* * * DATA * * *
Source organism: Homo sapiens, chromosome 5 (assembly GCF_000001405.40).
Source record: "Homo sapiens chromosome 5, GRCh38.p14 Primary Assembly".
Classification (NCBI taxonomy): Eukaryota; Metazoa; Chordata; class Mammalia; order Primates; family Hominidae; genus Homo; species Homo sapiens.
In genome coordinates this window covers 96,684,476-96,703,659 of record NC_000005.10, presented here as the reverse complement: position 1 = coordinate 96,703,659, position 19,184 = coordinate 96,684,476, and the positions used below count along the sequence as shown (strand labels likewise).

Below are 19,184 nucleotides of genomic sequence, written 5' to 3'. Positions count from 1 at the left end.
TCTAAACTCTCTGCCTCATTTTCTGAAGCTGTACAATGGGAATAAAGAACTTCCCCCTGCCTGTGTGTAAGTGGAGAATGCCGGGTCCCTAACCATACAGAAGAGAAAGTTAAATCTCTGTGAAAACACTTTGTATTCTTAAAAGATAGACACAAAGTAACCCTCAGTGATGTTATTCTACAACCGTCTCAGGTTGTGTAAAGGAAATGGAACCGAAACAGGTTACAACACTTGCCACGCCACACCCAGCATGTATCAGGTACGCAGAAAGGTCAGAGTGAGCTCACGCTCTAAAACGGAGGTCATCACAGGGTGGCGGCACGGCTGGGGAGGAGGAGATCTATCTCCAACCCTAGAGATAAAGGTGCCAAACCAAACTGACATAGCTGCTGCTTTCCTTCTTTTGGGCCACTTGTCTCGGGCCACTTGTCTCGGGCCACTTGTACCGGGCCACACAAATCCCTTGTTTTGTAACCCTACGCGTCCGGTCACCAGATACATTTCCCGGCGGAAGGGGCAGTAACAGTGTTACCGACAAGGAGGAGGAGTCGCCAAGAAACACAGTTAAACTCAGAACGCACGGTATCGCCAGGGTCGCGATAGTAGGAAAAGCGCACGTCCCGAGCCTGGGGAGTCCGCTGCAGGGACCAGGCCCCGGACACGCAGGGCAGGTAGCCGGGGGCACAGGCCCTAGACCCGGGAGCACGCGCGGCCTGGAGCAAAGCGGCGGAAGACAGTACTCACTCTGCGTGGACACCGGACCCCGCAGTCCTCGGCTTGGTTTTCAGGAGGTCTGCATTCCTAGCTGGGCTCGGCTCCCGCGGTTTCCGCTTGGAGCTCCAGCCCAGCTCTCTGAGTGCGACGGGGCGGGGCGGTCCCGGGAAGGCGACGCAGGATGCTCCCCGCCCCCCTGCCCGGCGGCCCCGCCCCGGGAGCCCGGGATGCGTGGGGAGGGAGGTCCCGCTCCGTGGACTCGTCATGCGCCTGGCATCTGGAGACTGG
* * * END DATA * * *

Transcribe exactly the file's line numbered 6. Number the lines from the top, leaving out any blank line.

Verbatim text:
TCTAAACTCTCTGCCTCATTTTCTGAAGCTGTACAATGGGAATAAAGAACTTCCCCCTGCCTGTGTGTAAGTGGAGAATGCCGGGTCCCTAACCATACAGAAGAGAAAGTTAAATCTCTGTGAAAACACTTTGTATTCTTAAAAGATAGACACAAAGTAACCCTCAGTGATGTTATTCTACAACCGTCTCAGGTTGTGTAAAGGAAATGGAACCGAAACAGGTTACAACACTTGCCACGCCACACCCAGCATGTATCAGGTACGCAGAAAGGTCAGAGTGAGCTCACGCTCTAAAACGGAGGTCATCACAGGGTGGCGGCACGGCTGGGGAGGAGGAGATCTATCTCCAACCCTAGAGATAAAGGTGCCAAACCAAACTGACATAGCTGCTGCTTTCCTTCTTTTGGGCCACTTGTCTCGGGCCACTTGTCTCGGGCCACTTGTACCGGGCCACACAAATCCCTTGTTTTGTAACCCTACGCGTCCGGTCACCAGATACATTTCCCGGCGGAAGGGGCAGTAACAGTGTTACCGACAAGGAGGAGGAGTCGCCAAGAAACACAGTTAAACTCAGAACGCACGGTATCGCCAGGGTCGCGATAGTAGGAAAAGCGCACGTCCCGAGCCTGGGGAGTCCGCTGCAGGGACCAGGCCCCGGACACGCAGGGCAGGTAGCCGGGGGCACAGGCCCTAGACCCGGGAGCACGCGCGGCCTGGAGCAAAGCGGCGGAAGACAGTACTCACTCTGCGTGGACACCGGACCCCGCAGTCCTCGGCTTGGTTTTCAGGAGGTCTGCATTCCTAGCTGGGCTCGGCTCCCGCGGTTTCCGCTTGGAGCTCCAGCCCAGCTCTCTGAGTGCGACGGGGCGGGGCGGTCCCGGGAAGGCGACGCAGGATGCTCCCCGCCCCCCTGCCCGGCGGCCCCGCCCCGGGAGCCCGGGATGCGTGGGGAGGGAGGTCCCGCTCCGTGGACTCGTCATGCGCCTGGCATCTGGAGACTGG